Fertility, Family Planning, and Women's Health: New Data from the 1995 National Survey of Family Growth
Presents data on a wide range of topics based on personal interviews with a national sample of women 15-44 years of age in the U.S. It is organized around the central theme of pregnancy & its determinants & consequences. Contents: children ever born & total births expected; wanted & unwanted births; sexual intercourse; marriage & cohabitation; contraceptive use; fecundity, infertility, & sterilization operations; breastfeeding, maternity leave, & child care; adoption, stepchildren, & foster children; health insurance coverage; family planning & other medical services; cigarette smoking; HIV testing; pelvic inflammatory disease; & sex educ.
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12 months prior 1995 Characteristic Number 40-44 years Marital according to selected age and percent Age at interview bachelor's degree Bachelor's birth 2 births birth control breastfeeding condom contraceptive Currently married Formerly degree Bachelor's degree degree or higher diploma or GED Education at interview3 equivalency diploma family planning services GED Some college health maintenance organization high school diploma higher Poverty level Hispanic Non-Hispanic white Hispanic origin Hispanic income at interview2 infertility interview2 0-149 percent interview3 No high Limited to women Marital status Never marriage married Currently married married Formerly married Medicaid menarche Never married Currently Non-Hispanic black Non-Hispanic Non-Hispanic white Non-Hispanic NSFG Number in thousands Number of women origin Hispanic Non-Hispanic pelvic inflammatory disease percent 0-99 percent percent 300 percent percent distribution Poverty level income pregnancy prior to interview Race and Hispanic recode selected characteristics sexual intercourse shown separately status Never married sterilizing operation thousands Total United vasectomy white Non-Hispanic black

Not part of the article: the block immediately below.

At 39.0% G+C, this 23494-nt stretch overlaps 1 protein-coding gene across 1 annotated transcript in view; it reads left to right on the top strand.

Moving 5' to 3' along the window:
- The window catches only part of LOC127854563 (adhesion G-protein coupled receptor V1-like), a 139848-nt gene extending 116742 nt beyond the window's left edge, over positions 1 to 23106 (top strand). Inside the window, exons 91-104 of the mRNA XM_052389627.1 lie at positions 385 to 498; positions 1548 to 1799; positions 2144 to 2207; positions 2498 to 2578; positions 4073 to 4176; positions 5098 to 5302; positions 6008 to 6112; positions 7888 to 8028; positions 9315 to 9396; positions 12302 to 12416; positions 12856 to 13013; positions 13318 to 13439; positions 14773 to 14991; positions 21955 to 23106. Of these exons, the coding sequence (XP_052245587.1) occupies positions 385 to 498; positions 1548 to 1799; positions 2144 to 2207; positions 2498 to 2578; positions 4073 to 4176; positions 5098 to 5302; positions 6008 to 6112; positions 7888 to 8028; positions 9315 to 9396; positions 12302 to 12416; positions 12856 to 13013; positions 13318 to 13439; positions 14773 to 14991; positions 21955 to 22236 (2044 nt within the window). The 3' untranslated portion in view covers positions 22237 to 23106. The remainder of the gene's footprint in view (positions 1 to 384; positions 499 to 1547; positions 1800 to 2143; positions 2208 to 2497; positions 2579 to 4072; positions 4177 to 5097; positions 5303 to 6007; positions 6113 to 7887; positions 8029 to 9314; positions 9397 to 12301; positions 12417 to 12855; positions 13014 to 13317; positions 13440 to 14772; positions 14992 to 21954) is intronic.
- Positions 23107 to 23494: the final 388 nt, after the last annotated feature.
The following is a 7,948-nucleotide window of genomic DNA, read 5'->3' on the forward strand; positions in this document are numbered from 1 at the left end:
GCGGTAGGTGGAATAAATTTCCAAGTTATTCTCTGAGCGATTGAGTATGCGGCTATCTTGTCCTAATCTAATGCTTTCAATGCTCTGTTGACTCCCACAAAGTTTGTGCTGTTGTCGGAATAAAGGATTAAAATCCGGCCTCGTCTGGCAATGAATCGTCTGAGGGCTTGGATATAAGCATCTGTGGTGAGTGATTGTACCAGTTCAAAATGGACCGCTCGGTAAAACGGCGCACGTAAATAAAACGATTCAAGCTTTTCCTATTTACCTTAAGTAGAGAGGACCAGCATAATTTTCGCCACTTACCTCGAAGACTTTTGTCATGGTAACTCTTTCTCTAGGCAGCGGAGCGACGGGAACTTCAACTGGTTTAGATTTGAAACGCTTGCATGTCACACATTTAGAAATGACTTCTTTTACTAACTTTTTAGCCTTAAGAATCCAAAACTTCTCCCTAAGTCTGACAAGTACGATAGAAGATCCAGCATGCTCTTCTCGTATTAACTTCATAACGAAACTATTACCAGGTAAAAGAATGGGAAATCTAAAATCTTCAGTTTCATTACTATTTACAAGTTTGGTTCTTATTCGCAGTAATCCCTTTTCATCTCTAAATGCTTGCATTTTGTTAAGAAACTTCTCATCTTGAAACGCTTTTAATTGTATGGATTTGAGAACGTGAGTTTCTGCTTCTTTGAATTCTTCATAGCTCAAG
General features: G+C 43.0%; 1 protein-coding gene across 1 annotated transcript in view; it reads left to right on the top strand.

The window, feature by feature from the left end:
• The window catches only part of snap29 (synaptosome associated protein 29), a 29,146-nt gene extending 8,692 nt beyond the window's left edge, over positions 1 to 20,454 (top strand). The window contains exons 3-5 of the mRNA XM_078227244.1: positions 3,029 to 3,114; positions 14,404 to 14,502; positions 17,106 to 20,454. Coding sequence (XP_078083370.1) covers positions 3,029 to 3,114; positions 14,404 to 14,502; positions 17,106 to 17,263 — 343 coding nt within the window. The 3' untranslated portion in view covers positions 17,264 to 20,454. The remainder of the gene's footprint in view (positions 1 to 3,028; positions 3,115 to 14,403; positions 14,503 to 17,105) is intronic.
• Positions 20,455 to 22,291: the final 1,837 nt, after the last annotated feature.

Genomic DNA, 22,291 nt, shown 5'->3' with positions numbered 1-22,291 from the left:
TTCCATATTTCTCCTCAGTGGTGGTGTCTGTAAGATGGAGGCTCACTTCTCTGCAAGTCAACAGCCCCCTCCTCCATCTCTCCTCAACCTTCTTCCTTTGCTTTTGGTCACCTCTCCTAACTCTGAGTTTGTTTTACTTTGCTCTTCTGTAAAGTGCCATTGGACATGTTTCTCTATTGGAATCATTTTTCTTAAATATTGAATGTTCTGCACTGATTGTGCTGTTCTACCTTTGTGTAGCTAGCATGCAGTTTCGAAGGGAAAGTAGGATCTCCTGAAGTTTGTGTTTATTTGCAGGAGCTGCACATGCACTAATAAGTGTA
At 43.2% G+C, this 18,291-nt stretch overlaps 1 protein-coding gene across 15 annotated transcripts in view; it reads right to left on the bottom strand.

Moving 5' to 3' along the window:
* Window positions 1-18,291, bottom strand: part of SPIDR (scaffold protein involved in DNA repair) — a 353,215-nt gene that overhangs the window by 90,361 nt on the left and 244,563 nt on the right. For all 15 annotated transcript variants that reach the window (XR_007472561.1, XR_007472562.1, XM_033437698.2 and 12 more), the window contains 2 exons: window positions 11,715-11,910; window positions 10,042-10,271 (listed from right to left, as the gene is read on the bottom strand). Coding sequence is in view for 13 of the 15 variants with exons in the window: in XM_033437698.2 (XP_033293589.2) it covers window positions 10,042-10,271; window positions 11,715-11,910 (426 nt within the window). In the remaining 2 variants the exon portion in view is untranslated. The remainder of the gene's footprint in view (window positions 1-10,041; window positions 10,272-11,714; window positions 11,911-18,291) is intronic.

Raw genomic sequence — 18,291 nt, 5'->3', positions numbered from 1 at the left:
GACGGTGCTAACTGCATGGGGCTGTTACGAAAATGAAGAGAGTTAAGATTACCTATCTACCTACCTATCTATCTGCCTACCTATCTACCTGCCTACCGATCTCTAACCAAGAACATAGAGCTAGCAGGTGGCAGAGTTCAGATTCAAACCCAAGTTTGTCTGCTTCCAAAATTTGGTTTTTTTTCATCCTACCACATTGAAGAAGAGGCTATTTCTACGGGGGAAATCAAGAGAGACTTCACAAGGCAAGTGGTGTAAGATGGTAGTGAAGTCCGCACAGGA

Page 113 - Ohio, Indiana, Illinois, Michigan, Wisconsin, Minnesota, Iowa, Missouri, North Dakota, South Dakota, Nebraska and Kansas; South — Delaware, Maryland, District of Columbia, Virginia, West Virginia, North Carolina, South Carolina, Georgia, Florida, Kentucky, Tennessee, Alabama, Mississippi, Arkansas, Louisiana, Oklahoma and Texas; West — Montana, Idaho, Wyoming, Colorado, New Mexico, Arizona, Utah, Nevada, Washington, Oregon, California, Alaska and Hawaii.
Page 77 - No high school diploma or GED High school diploma or GED Some college, no bachelor's degree Bachelor's degree or higher FIGURE 2-1 Age-adjusted cigarette smoking prevalence by education level, 2001.
Page 27 - Includes pregnancies with wantedness status reported as "don't know" and pregnancies to women of other race and origin groups not shown separately. :Based on "traditional" version (comparable to Cycle 4 and previous cycles) of wantedness status.
Page 112 - Geographic region. — for the purpose of classifying the population by geographic area, the States are grouped into four regions. These regions, which correspond to those used by the US Bureau of the Census, are shown in figure I.
Page 97 - Limited to women 22-44 years of age at time of interview. GED is general equivalency diploma.
Page 54 - Includes morning-after pill, foam, cervical cap, Today (TM) sponge, suppository, jelly or cream (without diaphragm), and other methods not shown separately.